Weland receives his produce from One Acre Farm after they've made their weekly CSA deliveries, and he is never shy about having a few extra squash or eggplants. "We're trying to help him with his leftovers, so we're not being picky about what we're taking," Weland says. "I happen to love pickling and preserving."
This year, he decided to host a dinner series to help home cooks make the most of their CSA shares without getting overwhelmed. Each month, he prepares a four-course menu showcasing unique preparations of summer fruits and vegetables and shares a few recipes with guests. August is all about heirloom tomatoes.
Weland shared some of his favorite ways to tackle a mountain of produce and stretch the season's bounty into the fall and winter.
Get the Juices FlowingYou can run just about anything through a juicer, but then you have to figure out what to do with it. Weland loves juicing sweet corn for a pasta sauce made with corn juice, saffron corn cob stock and butter.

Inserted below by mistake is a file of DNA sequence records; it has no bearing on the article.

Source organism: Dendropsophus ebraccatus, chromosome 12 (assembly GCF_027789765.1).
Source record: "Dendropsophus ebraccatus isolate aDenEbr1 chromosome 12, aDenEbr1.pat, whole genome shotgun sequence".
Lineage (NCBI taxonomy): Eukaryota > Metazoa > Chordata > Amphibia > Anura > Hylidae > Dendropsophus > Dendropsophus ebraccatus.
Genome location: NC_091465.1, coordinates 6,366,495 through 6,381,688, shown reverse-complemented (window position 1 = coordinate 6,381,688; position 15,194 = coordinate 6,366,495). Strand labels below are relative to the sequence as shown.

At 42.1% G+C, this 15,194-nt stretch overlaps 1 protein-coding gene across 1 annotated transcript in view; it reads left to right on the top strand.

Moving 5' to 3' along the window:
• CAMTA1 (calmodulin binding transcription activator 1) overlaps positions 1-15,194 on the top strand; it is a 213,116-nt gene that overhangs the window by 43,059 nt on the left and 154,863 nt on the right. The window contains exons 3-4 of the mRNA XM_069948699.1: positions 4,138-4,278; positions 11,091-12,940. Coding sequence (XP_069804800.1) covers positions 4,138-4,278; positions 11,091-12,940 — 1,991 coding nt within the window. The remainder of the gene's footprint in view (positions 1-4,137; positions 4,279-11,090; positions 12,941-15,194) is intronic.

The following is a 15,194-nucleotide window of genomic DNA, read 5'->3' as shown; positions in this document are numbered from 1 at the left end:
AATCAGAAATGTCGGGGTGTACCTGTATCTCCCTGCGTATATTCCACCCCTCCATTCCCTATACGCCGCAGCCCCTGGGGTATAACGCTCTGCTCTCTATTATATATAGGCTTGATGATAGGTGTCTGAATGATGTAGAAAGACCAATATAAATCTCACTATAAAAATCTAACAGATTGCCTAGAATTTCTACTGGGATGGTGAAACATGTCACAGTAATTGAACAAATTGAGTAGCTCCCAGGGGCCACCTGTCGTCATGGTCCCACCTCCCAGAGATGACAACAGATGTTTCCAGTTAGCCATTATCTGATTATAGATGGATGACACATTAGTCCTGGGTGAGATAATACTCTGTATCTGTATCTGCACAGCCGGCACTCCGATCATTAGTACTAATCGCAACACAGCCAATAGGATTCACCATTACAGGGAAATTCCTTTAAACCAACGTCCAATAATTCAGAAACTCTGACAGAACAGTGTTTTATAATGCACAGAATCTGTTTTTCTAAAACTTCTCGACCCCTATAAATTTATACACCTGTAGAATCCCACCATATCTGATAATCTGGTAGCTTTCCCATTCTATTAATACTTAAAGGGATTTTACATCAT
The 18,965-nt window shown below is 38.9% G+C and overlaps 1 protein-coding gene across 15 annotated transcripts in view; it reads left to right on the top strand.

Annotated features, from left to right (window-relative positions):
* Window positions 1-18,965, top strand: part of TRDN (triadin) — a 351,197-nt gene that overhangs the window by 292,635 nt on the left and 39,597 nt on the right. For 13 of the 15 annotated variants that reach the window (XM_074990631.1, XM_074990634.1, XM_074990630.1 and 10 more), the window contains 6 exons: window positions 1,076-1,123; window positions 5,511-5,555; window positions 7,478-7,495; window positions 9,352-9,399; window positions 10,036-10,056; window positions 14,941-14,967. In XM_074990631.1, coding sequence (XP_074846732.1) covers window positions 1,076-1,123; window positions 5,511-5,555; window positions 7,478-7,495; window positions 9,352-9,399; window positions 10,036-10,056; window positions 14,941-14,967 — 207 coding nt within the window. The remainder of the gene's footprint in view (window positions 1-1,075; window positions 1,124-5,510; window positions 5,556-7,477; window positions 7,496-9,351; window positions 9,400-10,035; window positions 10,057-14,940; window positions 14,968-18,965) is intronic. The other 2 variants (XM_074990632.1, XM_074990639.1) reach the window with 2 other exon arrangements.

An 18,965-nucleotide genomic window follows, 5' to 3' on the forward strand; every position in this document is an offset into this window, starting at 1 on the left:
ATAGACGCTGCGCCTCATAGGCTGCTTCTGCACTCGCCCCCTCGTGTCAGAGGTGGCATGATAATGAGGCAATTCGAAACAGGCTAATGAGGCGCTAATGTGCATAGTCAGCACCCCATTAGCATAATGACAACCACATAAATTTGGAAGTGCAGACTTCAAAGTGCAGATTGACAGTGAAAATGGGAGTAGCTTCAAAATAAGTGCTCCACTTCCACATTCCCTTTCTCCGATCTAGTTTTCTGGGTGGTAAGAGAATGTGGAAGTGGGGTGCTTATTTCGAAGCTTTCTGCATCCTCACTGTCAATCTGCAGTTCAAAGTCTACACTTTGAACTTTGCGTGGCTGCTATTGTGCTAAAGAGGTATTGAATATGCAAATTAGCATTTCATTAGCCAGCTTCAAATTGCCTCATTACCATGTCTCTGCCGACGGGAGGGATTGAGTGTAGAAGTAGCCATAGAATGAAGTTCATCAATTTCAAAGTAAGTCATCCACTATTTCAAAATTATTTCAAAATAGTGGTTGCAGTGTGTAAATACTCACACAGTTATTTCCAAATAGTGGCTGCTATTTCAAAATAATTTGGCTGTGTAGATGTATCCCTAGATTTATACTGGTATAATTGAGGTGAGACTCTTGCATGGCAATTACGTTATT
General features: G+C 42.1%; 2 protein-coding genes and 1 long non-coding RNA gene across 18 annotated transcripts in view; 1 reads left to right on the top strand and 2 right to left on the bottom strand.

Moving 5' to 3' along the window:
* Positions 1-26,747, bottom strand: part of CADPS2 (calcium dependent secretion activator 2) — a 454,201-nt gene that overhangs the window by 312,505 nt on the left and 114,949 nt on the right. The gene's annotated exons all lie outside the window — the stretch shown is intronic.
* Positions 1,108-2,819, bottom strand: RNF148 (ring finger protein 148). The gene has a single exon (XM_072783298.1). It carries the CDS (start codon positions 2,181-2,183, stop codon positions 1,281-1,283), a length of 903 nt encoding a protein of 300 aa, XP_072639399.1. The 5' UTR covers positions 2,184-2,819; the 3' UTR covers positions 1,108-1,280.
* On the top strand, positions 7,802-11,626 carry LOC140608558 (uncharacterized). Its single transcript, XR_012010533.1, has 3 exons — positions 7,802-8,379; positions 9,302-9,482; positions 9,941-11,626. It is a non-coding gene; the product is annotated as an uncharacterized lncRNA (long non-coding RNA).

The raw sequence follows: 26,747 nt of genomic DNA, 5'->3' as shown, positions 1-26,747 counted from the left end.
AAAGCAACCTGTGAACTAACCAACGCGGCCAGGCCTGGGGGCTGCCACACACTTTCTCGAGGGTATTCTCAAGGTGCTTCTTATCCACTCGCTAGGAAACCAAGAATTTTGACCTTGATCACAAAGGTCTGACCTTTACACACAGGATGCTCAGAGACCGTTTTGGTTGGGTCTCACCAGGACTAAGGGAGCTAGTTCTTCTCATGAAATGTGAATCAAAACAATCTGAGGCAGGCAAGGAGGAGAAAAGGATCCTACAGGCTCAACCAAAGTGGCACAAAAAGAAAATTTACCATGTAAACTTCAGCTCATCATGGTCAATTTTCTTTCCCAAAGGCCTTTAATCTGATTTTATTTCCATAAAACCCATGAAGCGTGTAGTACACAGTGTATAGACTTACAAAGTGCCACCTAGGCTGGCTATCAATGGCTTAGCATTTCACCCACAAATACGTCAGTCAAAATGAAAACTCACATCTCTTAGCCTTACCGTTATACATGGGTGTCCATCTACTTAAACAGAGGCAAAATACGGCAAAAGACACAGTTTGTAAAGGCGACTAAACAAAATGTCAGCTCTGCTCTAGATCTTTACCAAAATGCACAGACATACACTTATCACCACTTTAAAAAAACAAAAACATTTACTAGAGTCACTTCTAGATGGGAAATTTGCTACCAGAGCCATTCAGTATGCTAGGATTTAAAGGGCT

The juice from greens, especially peppery arugula, makes the perfect base for cold sauces when blended with extra-virgin olive oil. You can also get creative behind the bar with a variety of juices and syrups for cocktails. "You just have to tweak the classics," Weland suggests. "Don't be afraid of interchanging similar flavors." Try adding ice cubes made from juice to prevent a cocktail from becoming a watered-down version of its former self over time.
Extracting tomato water is a simple way to use the trimmings left over from a recipe. Simply hang them in cheesecloth overnight and you'll wake up to a pool of clear, flavorful liquid that's perfect for gazpacho. Garrison serves a green gazpacho with almonds and cucumber, as well as a classic heirloom tomato version spiced up with a mustard ice cream.
While he typically doesn't recommend freezing as a method for storing produce, Weland says it's not a bad idea to freeze juices, like tomato water, to use in the future.